Superpower Cooperation in South America

  • Howard J. Wiarda


The United States has long been thought of, and has thought of itself, as the hegemonic power in Latin America. In the Western Hemisphere, since 1898 in the circum Caribbean and somewhat later in South America, the United States has been supreme — economically, politically, and militarily. A variety of popular images and metaphors convey the point: the United States is referred to, by the Latin Americans, as the ‘colossus of the north’, the great ‘shark’ as opposed to the Latin American ‘sardines’, the ‘imperialists’, or, more neutrally, ‘the giant’. The metaphors used in the United States convey equally hegemonic images: Americans refer to the Latin American region as ‘our backyard’, the Caribbean as ‘our lake’, or, more kindly, ‘close to home’. United States hegemony has been so dominant for so long and the image of the ‘giant’ so pervasive that when Cole Blasier wrote his path-breaking study of the Soviet Union in Latin America, it is significant that he chose also to emphasize the US role by titling his book The Giant’s Rival: The USSR and Latin America.1 Even a book dealing with the Soviet Union in Latin America was obliged to stress the US role first.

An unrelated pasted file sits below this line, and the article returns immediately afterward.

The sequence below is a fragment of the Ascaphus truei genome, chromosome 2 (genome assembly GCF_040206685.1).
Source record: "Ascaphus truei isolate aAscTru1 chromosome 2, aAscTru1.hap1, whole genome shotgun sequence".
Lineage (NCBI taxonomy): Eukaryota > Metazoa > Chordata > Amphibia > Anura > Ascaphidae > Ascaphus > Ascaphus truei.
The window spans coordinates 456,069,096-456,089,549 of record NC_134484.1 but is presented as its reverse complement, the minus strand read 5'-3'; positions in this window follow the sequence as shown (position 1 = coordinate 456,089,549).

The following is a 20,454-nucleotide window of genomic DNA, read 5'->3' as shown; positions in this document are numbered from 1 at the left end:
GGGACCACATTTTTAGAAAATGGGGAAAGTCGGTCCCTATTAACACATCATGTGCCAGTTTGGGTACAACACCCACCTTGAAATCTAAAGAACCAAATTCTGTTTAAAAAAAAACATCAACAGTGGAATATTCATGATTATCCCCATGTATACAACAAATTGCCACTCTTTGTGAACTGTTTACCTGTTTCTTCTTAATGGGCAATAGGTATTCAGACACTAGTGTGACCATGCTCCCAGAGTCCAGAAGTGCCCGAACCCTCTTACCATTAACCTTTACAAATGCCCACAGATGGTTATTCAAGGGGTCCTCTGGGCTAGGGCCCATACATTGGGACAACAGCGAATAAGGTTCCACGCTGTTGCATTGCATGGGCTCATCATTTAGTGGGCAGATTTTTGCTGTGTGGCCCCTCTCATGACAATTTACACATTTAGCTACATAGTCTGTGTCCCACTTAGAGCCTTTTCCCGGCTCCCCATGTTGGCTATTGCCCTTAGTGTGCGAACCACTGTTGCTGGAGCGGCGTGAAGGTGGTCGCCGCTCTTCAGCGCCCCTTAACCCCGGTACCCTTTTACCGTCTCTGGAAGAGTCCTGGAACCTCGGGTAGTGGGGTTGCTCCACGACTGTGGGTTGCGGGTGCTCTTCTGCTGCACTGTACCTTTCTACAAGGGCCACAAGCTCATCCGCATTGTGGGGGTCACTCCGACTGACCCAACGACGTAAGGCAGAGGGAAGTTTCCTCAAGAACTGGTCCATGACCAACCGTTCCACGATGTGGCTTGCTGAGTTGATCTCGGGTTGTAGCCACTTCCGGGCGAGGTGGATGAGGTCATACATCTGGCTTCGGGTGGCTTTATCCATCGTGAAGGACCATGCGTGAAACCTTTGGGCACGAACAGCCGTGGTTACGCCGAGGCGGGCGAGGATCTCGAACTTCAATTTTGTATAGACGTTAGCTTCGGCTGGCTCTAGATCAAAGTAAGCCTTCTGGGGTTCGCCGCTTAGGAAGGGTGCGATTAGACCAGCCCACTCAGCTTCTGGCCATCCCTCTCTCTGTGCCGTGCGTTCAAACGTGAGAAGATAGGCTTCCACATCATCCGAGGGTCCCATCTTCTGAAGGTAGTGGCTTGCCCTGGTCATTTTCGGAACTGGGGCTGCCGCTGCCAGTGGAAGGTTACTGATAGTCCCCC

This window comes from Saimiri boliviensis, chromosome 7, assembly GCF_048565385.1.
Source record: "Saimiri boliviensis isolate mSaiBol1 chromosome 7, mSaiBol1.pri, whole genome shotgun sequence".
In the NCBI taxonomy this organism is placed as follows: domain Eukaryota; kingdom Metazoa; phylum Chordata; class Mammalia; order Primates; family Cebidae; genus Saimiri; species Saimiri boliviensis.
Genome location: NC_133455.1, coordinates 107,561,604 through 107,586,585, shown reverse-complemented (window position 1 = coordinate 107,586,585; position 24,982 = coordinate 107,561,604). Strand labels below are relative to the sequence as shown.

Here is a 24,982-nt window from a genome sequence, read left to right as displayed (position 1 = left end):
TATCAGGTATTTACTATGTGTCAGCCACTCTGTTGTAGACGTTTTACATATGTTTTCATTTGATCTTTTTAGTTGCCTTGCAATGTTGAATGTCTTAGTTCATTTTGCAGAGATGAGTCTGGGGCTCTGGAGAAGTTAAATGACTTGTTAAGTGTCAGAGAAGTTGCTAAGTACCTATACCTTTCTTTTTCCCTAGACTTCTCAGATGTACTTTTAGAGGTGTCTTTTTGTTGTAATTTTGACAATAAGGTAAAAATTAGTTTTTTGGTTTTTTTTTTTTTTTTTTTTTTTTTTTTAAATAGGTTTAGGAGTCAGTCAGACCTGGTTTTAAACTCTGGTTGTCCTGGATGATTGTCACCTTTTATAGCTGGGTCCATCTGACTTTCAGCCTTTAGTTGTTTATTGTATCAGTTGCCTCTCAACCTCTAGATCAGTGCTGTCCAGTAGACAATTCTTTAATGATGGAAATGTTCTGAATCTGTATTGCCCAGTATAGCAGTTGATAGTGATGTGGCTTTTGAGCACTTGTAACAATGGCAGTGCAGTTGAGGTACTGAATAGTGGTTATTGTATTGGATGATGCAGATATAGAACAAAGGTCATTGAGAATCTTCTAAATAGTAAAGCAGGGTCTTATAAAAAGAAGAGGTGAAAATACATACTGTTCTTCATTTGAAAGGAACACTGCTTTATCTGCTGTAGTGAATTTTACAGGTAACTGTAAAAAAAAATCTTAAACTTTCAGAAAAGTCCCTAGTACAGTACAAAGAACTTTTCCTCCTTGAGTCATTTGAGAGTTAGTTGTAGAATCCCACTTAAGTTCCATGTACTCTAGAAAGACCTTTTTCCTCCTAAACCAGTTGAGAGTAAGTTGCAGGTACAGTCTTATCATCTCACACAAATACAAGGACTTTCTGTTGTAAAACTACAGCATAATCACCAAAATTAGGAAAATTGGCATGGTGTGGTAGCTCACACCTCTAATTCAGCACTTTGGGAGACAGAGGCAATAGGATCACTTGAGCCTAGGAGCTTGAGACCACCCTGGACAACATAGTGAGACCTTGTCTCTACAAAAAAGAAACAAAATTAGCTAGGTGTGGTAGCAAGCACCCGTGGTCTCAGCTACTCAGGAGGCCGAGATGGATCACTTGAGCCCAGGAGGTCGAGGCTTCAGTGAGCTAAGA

Foreign Policy Dominican Republic South American Country Guerrilla Movement Guerrilla Group 
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  1. 1.
    C. Blasier, The Giant’s Rival: The U.S.S.R. and Latin America (Pittsburgh, PA: University of Pittsburgh Press, 1983).Google Scholar
  2. 3.
    See the analyses provided in Howard J. Wiarda, In Search of Policy: The United States and Latin America (Washington, DC: American Enterprise Institute for Public Policy Research, 1984)Google Scholar
  3. 4.
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  4. 5.
    For background see Blasier, op. cit.; ‘The Rising Soviet Presence in Latin America’, a special issue of World Affairs, vol. 149 (Fall, 1986); and Howard J. Wiarda and Mark Falcoff, The Communist Challenge in the Caribbean and Central America (Washington, DC: American Enterprise Institute for Public Policy Research, 1987).Google Scholar
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  7. 8.
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  12. 15.
    See the book-length project being carried out at the Foreign Policy Research Institute, directed by Vladimir Tismaneanu and Howard J. Wiarda, on ‘The Crises in Communist Regimes’; see also the special issue of World Affairs, vol. 150, no. 3 (Winter 1987–8)Google Scholar
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Copyright information

© Roger E. Kanet and Edward A. Kolodziej 1991

Authors and Affiliations

  • Howard J. Wiarda

There are no affiliations available

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